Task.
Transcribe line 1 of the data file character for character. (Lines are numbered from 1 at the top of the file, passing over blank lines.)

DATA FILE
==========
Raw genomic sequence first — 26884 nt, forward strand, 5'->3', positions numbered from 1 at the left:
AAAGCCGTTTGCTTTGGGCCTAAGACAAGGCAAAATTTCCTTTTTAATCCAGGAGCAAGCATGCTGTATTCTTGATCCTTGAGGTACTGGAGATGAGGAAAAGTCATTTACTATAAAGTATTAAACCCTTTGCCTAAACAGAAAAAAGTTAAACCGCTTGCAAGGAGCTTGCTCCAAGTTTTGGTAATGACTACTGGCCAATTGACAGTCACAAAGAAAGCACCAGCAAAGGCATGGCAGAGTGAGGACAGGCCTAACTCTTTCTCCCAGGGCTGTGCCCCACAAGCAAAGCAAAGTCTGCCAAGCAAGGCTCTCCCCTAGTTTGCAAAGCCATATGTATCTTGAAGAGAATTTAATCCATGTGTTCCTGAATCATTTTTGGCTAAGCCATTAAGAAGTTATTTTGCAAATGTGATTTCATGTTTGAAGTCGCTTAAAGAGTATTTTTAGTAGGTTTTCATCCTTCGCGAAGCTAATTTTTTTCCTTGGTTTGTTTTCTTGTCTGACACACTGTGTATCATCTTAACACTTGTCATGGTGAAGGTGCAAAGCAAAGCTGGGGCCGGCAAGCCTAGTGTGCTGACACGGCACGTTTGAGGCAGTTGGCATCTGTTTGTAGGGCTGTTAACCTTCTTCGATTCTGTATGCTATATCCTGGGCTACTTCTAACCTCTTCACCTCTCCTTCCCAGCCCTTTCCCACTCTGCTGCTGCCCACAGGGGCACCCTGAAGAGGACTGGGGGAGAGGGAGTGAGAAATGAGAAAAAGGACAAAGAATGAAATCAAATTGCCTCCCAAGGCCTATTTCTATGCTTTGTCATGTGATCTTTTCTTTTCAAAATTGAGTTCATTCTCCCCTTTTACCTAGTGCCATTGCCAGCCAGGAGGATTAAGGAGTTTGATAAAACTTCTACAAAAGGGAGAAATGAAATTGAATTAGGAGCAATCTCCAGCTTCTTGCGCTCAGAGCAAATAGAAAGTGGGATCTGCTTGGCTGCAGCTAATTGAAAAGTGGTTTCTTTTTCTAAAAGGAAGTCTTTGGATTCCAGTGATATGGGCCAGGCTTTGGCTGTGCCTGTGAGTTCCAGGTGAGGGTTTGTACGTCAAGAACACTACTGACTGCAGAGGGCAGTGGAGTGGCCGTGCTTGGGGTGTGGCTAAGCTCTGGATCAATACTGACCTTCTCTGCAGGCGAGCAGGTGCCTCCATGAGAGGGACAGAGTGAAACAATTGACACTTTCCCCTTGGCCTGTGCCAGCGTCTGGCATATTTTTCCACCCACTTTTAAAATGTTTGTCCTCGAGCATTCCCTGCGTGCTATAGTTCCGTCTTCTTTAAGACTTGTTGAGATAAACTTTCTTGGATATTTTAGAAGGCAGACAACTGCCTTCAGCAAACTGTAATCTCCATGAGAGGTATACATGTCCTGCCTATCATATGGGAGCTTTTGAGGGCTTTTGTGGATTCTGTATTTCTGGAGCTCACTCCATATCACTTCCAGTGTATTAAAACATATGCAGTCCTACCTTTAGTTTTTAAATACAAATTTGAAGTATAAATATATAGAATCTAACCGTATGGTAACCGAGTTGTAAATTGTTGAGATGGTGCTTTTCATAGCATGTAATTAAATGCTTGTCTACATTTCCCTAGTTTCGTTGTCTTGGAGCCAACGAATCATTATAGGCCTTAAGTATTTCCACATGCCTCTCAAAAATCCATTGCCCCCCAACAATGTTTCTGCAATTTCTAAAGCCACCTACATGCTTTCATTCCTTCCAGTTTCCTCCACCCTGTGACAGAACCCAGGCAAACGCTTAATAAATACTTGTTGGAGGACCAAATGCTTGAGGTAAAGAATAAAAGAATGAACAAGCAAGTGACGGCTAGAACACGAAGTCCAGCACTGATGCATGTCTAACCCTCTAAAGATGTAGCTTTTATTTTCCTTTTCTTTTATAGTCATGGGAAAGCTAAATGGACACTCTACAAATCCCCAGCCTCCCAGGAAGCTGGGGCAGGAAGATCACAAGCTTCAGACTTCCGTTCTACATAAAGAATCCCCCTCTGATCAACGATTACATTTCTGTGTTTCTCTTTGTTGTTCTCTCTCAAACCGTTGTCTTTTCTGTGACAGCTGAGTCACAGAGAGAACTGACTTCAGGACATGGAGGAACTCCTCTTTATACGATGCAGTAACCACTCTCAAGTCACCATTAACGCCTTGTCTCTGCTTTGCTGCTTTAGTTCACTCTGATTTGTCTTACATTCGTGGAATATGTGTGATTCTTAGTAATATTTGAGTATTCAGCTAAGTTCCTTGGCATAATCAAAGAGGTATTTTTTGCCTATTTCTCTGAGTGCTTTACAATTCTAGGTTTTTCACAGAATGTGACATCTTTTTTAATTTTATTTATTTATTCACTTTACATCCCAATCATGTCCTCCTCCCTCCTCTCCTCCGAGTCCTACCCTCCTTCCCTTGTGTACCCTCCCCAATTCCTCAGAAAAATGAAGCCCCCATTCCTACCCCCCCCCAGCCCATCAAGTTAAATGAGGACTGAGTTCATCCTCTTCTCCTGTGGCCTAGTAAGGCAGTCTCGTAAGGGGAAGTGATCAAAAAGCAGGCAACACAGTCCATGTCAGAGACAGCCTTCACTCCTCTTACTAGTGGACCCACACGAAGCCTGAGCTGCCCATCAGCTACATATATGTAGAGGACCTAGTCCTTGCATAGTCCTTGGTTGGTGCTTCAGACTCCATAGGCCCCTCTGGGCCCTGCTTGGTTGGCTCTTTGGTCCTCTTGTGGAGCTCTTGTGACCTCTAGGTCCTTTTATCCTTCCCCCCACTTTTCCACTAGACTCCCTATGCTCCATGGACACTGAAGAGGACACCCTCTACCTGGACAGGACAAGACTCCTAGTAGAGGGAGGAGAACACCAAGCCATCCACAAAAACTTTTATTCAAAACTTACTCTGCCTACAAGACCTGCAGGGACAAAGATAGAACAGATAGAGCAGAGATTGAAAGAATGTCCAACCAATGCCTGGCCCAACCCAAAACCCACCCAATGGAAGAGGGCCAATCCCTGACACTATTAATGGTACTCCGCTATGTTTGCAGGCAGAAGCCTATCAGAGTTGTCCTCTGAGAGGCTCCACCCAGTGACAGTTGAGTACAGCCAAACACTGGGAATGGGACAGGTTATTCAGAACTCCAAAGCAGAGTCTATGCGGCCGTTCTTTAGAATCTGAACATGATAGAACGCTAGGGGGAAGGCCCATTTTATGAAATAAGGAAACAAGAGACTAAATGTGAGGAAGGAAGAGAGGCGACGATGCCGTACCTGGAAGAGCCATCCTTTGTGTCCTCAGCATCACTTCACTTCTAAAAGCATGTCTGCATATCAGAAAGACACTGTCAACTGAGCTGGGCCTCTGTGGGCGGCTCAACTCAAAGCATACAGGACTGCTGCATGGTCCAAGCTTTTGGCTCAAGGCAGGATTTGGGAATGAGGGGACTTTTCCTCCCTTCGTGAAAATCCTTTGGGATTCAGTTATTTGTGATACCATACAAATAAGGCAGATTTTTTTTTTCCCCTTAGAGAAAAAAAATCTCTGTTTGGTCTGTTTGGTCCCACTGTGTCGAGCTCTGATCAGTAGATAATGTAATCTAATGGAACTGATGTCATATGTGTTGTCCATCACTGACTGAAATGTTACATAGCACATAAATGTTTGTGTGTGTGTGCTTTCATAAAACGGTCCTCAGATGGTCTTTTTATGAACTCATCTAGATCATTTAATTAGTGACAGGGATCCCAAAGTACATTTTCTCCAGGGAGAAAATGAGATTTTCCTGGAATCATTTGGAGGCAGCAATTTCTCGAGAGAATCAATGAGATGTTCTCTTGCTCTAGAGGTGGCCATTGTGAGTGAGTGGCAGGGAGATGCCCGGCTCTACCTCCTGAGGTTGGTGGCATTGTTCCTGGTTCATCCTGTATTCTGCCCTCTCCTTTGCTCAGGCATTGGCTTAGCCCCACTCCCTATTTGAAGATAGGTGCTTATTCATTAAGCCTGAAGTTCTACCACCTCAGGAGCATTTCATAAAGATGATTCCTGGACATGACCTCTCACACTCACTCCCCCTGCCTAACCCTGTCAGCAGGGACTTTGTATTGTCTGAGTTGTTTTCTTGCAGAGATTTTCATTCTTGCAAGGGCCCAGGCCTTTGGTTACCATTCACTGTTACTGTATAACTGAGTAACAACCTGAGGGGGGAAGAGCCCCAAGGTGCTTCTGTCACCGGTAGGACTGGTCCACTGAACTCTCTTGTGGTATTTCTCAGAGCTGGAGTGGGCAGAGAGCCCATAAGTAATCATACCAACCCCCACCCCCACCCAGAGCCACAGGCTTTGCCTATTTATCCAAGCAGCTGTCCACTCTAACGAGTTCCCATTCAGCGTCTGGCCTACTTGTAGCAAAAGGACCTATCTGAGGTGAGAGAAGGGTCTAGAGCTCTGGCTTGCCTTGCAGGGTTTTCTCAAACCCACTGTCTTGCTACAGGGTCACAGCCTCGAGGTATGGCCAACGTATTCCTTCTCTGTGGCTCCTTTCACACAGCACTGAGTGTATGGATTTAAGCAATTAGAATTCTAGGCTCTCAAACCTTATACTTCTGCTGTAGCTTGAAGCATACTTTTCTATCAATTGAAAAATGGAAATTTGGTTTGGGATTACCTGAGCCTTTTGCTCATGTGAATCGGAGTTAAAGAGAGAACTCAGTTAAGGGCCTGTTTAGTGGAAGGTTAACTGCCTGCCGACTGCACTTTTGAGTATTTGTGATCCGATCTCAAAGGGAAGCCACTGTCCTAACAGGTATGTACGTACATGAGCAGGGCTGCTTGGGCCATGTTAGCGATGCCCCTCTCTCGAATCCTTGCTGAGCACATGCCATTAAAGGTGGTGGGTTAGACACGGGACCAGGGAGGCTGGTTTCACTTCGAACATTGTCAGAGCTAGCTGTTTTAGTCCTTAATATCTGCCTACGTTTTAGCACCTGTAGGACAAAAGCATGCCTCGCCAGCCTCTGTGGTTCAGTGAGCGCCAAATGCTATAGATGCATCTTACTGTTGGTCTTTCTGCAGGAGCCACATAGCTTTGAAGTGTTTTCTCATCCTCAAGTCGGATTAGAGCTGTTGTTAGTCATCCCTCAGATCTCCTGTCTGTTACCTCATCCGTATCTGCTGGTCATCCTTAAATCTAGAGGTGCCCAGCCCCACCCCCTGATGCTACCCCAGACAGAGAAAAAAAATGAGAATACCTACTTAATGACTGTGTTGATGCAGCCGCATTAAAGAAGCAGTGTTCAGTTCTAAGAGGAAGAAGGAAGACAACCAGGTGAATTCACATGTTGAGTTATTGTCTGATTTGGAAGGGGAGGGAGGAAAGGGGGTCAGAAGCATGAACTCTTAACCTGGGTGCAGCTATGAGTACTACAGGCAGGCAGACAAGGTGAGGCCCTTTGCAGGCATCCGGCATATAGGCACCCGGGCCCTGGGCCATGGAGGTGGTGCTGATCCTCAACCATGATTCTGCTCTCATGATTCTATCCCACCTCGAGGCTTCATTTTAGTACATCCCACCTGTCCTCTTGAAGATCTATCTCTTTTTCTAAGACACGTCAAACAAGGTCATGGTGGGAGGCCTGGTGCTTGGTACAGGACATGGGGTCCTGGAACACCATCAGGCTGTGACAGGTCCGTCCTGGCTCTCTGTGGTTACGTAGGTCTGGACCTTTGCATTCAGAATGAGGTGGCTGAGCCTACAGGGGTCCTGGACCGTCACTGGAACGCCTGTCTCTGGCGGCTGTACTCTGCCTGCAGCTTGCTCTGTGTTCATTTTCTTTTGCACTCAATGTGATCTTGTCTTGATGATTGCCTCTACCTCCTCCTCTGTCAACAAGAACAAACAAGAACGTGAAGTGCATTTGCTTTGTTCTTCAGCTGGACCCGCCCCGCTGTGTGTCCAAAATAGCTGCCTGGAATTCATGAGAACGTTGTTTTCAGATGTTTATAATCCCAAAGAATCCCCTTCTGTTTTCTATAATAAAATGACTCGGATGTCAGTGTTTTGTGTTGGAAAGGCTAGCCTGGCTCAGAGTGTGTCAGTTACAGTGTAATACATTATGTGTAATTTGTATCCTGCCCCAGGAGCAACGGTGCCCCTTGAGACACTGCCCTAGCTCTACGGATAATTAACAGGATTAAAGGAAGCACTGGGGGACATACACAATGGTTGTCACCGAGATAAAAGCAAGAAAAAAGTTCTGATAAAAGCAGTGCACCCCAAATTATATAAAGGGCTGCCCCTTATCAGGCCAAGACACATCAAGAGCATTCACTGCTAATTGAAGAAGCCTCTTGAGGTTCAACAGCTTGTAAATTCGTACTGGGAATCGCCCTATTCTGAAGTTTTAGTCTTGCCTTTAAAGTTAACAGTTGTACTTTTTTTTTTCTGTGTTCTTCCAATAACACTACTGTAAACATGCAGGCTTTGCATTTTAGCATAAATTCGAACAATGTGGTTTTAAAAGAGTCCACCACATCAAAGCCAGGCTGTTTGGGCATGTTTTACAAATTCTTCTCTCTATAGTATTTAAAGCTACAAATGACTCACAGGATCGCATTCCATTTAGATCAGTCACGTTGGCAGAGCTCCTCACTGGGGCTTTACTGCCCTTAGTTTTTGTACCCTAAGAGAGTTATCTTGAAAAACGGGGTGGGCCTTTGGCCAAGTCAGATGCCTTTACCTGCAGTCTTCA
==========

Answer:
Raw genomic sequence first — 26884 nt, forward strand, 5'->3', positions numbered from 1 at the left: